I can only imagine the faces of Khan's travelling party when Roach told the kid to climb in and start his first day at work with a few rounds against the sport's most dangerous fighter. Pacquiao, it should be added, has since sent Oscar de la Hoya into retirement after a savage beating, and left Ricky Hatton unconscious on the canvas. Roach took up his position in the corner and the bell sounded.
Roach tells the story of the day: "Some of the guys in the gym said 'Freddie, this is a bad idea'. I said, 'We will see'. They said, 'What if he gets knocked out?' I said, 'If he gets knocked out, he goes home.'"
Roach was not joking and on that first fateful day, Khan held his own, perhaps even came off best, and that impressed his new trainer.
"Manny never took it easy. We don't do that in my gym. Some days Amir got the better and other days it would be Manny's turn. The more they did, Manny got the better because he is more mature and Amir is still a very young guy," adds Roach. Once Roach was convinced that Khan could fight, he had to change him, just like Futch had done with Roach all those years ago in Las Vegas. The defeat was not the first time that Khan had been over or wobbled, and the boxer left behind a chorus of doubters when he flew out for emergency salvation at Roach's outpost.
"Some people have better chins than others. That is a fact of life," said Roach. "If you don't have a great chin, you have to protect it. We started to work on defence from the first day and I also told him that he got knocked out because he was looking for a knockout. I want him to box."
Roach also stopped Khan from using weights on his upper body and slowly the bulky muscles across the boxer's neck and shoulders started to fade. It was all part of a simple plan to give Khan back the speed that had slowly been lost to bulk since he first became an attraction as a 17-year-old boy in the Olympic final in Athens.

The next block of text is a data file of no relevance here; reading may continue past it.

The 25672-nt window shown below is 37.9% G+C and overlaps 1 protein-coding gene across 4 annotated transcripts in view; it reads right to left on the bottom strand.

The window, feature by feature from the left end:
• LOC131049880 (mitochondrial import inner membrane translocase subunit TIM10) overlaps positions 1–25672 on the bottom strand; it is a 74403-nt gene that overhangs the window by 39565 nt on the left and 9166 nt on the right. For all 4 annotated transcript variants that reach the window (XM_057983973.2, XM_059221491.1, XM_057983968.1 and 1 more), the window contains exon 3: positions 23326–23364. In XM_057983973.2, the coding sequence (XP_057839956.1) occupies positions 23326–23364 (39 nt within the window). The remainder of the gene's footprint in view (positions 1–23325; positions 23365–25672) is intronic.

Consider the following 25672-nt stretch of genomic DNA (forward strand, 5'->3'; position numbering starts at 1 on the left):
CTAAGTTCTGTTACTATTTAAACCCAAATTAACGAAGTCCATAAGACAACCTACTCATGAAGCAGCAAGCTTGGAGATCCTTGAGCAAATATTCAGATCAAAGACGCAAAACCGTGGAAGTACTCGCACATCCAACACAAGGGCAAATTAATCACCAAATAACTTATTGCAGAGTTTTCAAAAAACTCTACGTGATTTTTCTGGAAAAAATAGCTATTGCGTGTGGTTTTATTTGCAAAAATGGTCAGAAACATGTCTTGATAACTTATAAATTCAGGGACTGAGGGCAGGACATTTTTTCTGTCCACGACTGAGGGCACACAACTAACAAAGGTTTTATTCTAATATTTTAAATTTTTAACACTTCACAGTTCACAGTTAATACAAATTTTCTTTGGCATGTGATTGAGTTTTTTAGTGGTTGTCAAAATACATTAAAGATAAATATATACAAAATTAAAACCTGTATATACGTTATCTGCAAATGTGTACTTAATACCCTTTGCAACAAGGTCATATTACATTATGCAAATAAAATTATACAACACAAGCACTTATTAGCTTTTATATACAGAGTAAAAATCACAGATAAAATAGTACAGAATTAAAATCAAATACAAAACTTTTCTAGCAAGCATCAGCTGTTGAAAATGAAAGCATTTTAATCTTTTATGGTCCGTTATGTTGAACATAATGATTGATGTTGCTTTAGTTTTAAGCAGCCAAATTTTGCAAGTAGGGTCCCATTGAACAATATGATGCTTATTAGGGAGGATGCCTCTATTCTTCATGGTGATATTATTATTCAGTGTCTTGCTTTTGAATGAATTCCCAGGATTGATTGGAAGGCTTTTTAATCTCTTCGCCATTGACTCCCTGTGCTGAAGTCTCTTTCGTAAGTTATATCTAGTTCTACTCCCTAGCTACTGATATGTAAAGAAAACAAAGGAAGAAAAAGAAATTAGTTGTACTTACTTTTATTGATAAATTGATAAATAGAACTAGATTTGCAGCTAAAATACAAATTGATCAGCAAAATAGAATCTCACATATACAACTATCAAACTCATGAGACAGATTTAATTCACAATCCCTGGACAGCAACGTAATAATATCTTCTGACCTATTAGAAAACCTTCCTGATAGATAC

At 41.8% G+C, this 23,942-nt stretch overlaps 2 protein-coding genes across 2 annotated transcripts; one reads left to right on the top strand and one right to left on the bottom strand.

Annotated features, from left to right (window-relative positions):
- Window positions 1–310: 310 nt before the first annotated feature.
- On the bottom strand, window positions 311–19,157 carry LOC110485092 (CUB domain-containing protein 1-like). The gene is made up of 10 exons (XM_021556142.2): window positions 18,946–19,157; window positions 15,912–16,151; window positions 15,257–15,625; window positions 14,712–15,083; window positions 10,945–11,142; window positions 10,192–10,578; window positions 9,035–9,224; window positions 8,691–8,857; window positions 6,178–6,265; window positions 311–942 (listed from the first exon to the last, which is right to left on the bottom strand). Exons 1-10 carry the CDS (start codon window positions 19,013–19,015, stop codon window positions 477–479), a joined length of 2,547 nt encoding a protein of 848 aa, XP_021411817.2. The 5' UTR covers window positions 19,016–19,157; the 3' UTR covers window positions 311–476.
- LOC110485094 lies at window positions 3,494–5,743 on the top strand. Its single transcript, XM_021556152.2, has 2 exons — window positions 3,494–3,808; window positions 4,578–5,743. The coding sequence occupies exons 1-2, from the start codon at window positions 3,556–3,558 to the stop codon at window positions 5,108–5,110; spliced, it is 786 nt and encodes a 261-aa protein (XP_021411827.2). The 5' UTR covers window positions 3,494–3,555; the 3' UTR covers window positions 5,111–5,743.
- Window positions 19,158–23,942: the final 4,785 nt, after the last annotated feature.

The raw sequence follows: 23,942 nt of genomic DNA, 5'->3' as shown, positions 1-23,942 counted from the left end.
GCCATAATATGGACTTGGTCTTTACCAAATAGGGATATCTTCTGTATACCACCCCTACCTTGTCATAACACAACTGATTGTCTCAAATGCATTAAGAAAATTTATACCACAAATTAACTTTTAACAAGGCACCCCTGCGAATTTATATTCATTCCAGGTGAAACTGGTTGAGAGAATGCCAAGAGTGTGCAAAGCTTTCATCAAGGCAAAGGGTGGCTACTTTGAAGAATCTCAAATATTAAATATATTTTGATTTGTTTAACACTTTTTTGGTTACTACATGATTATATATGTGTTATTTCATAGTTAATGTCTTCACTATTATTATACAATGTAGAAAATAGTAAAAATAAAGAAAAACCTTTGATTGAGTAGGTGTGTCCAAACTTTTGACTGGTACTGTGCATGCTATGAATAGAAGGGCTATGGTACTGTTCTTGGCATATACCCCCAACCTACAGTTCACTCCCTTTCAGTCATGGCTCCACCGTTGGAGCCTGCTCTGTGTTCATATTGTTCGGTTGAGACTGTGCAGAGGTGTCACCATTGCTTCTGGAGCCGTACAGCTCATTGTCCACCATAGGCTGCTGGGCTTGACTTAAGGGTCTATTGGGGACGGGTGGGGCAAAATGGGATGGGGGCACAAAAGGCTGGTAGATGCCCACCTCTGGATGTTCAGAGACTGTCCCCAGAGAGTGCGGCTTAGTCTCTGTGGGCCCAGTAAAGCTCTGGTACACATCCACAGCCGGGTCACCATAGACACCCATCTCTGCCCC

"You have to have speed, why would you take his best advantage away? He's got the speed back and I think that the mental aspect is now stronger than ever. I also think that his chin will be better at 140-pounds [the light-welterweight limit]. At 135-pounds [the lightweight limit] he drained himself a little bit," Roach claims.
Tonight, Roach will have to be at his calming and soothing best to keep Khan under control in a fight that everybody in the British boxing business knows that Khan must not lose by stoppage. Kotelnik, himself a losing Olympic finalist from the Sydney Games, is not a devastating puncher, but he claims to have never been off his feet as a pro, and his two defeats were controversial and were both to world champions. "If he [Khan] lost by knockout, we would have to look at the performance and talk and think about the future," Roach admits. "Amir is a really good kid and I don't want to see him get hurt. I don't see it happening that way, Amir will use his speed and I want him to go for points." Roach has also talked about Khan's body shots being a factor.
However, if Kotelnik is simply too tough and slick, an expert at surviving and nicking a fight without dominating, a Khan loss on points would not be a disaster. "Amir can and will win with speed. I will get another world champion and then later this year he can make his American debut," Roach says.
At midnight tonight all will be clear and tomorrow Roach will get back on a plane to Los Angeles to take up his regular position in the corner at his glorious gym of misfits and heroes. And I believe Khan will be joining him in a few weeks to start preparing for the American fight.
Freddie Roach: My Other Life
I'm in the gym six days a week and 12 hours a day. On Sunday I like a day off. I like to go to the movies. I don't care what I watch – serious films, funny films or kids' films. It is what I do to relax and forget about the boxing. I liked The Incredibles; I like a lot of animated movies. When I'm at the movies I can just switch off and that is exactly what I need to do after all the work in the gym.